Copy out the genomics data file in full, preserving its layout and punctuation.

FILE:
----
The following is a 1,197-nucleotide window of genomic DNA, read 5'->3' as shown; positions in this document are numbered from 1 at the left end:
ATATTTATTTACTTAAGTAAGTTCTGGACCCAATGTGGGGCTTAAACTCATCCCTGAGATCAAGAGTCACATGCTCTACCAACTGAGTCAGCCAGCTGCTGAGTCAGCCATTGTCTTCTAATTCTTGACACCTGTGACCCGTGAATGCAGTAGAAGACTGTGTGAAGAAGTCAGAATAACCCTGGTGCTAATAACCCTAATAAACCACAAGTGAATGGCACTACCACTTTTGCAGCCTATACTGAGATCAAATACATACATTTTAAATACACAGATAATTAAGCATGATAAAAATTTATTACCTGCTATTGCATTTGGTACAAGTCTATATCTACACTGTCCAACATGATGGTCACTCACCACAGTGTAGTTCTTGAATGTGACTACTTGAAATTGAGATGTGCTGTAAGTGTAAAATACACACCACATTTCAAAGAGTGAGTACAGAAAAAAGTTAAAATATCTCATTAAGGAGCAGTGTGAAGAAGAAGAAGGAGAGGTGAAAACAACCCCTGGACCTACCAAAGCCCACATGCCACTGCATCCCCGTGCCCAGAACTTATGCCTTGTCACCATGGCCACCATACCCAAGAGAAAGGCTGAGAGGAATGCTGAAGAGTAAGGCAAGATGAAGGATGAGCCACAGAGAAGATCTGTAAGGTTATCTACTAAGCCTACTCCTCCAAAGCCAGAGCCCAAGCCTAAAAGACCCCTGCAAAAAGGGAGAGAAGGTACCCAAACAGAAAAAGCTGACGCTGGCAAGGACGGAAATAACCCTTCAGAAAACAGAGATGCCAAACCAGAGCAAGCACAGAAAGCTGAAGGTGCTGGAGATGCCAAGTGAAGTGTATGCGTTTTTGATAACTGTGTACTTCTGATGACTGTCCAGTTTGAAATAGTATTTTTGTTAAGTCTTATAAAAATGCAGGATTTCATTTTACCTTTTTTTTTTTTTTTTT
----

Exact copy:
The following is a 1,197-nucleotide window of genomic DNA, read 5'->3' as shown; positions in this document are numbered from 1 at the left end:
ATATTTATTTACTTAAGTAAGTTCTGGACCCAATGTGGGGCTTAAACTCATCCCTGAGATCAAGAGTCACATGCTCTACCAACTGAGTCAGCCAGCTGCTGAGTCAGCCATTGTCTTCTAATTCTTGACACCTGTGACCCGTGAATGCAGTAGAAGACTGTGTGAAGAAGTCAGAATAACCCTGGTGCTAATAACCCTAATAAACCACAAGTGAATGGCACTACCACTTTTGCAGCCTATACTGAGATCAAATACATACATTTTAAATACACAGATAATTAAGCATGATAAAAATTTATTACCTGCTATTGCATTTGGTACAAGTCTATATCTACACTGTCCAACATGATGGTCACTCACCACAGTGTAGTTCTTGAATGTGACTACTTGAAATTGAGATGTGCTGTAAGTGTAAAATACACACCACATTTCAAAGAGTGAGTACAGAAAAAAGTTAAAATATCTCATTAAGGAGCAGTGTGAAGAAGAAGAAGGAGAGGTGAAAACAACCCCTGGACCTACCAAAGCCCACATGCCACTGCATCCCCGTGCCCAGAACTTATGCCTTGTCACCATGGCCACCATACCCAAGAGAAAGGCTGAGAGGAATGCTGAAGAGTAAGGCAAGATGAAGGATGAGCCACAGAGAAGATCTGTAAGGTTATCTACTAAGCCTACTCCTCCAAAGCCAGAGCCCAAGCCTAAAAGACCCCTGCAAAAAGGGAGAGAAGGTACCCAAACAGAAAAAGCTGACGCTGGCAAGGACGGAAATAACCCTTCAGAAAACAGAGATGCCAAACCAGAGCAAGCACAGAAAGCTGAAGGTGCTGGAGATGCCAAGTGAAGTGTATGCGTTTTTGATAACTGTGTACTTCTGATGACTGTCCAGTTTGAAATAGTATTTTTGTTAAGTCTTATAAAAATGCAGGATTTCATTTTACCTTTTTTTTTTTTTTTTT